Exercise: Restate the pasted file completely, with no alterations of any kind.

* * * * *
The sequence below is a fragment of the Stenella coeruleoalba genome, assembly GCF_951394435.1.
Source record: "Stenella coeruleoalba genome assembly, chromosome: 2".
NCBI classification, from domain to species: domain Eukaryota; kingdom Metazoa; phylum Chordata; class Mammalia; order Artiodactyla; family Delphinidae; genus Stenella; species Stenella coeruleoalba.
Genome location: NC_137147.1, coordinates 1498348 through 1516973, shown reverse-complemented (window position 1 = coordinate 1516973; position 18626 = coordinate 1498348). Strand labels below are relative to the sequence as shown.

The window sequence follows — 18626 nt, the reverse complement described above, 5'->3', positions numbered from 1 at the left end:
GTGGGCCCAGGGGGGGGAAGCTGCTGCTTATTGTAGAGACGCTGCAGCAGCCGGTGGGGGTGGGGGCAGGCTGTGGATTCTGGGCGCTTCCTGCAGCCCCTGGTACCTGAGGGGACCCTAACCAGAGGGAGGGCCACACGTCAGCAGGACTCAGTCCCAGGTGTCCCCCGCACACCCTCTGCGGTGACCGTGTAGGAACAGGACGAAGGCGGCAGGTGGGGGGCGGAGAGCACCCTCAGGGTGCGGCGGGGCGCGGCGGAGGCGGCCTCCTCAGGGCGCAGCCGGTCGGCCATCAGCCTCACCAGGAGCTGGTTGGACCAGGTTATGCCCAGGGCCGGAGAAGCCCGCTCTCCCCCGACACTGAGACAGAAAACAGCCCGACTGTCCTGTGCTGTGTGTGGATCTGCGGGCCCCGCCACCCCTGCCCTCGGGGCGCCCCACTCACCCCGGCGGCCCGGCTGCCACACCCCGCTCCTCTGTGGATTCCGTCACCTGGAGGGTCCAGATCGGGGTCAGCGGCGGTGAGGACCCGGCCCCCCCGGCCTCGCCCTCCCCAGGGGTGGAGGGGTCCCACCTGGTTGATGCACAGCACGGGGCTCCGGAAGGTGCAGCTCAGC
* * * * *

The sequence below is a fragment of the Stenella coeruleoalba genome, assembly GCF_951394435.1.
Source record: "Stenella coeruleoalba genome assembly, chromosome: 2".
NCBI classification, from domain to species: domain Eukaryota; kingdom Metazoa; phylum Chordata; class Mammalia; order Artiodactyla; family Delphinidae; genus Stenella; species Stenella coeruleoalba.
Genome location: NC_137147.1, coordinates 1498348 through 1516973, shown reverse-complemented (window position 1 = coordinate 1516973; position 18626 = coordinate 1498348). Strand labels below are relative to the sequence as shown.

The window sequence follows — 18626 nt, the reverse complement described above, 5'->3', positions numbered from 1 at the left end:
GTGGGCCCAGGGGGGGGAAGCTGCTGCTTATTGTAGAGACGCTGCAGCAGCCGGTGGGGGTGGGGGCAGGCTGTGGATTCTGGGCGCTTCCTGCAGCCCCTGGTACCTGAGGGGACCCTAACCAGAGGGAGGGCCACACGTCAGCAGGACTCAGTCCCAGGTGTCCCCCGCACACCCTCTGCGGTGACCGTGTAGGAACAGGACGAAGGCGGCAGGTGGGGGGCGGAGAGCACCCTCAGGGTGCGGCGGGGCGCGGCGGAGGCGGCCTCCTCAGGGCGCAGCCGGTCGGCCATCAGCCTCACCAGGAGCTGGTTGGACCAGGTTATGCCCAGGGCCGGAGAAGCCCGCTCTCCCCCGACACTGAGACAGAAAACAGCCCGACTGTCCTGTGCTGTGTGTGGATCTGCGGGCCCCGCCACCCCTGCCCTCGGGGCGCCCCACTCACCCCGGCGGCCCGGCTGCCACACCCCGCTCCTCTGTGGATTCCGTCACCTGGAGGGTCCAGATCGGGGTCAGCGGCGGTGAGGACCCGGCCCCCCCGGCCTCGCCCTCCCCAGGGGTGGAGGGGTCCCACCTGGTTGATGCACAGCACGGGGCTCCGGAAGGTGCAGCTCAGC